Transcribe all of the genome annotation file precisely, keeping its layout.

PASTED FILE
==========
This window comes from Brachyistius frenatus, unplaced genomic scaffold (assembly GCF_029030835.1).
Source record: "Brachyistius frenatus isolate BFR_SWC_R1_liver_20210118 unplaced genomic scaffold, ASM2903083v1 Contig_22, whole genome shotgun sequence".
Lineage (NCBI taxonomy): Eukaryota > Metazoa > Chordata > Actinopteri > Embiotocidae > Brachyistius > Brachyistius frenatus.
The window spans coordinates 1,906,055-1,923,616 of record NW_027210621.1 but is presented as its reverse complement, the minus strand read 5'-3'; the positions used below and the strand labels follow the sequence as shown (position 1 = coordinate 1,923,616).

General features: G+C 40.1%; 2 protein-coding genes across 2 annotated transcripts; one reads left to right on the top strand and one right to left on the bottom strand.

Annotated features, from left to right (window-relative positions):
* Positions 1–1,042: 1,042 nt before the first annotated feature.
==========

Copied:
This window comes from Brachyistius frenatus, unplaced genomic scaffold (assembly GCF_029030835.1).
Source record: "Brachyistius frenatus isolate BFR_SWC_R1_liver_20210118 unplaced genomic scaffold, ASM2903083v1 Contig_22, whole genome shotgun sequence".
Lineage (NCBI taxonomy): Eukaryota > Metazoa > Chordata > Actinopteri > Embiotocidae > Brachyistius > Brachyistius frenatus.
The window spans coordinates 1,906,055-1,923,616 of record NW_027210621.1 but is presented as its reverse complement, the minus strand read 5'-3'; the positions used below and the strand labels follow the sequence as shown (position 1 = coordinate 1,923,616).

General features: G+C 40.1%; 2 protein-coding genes across 2 annotated transcripts; one reads left to right on the top strand and one right to left on the bottom strand.

Annotated features, from left to right (window-relative positions):
* Positions 1–1,042: 1,042 nt before the first annotated feature.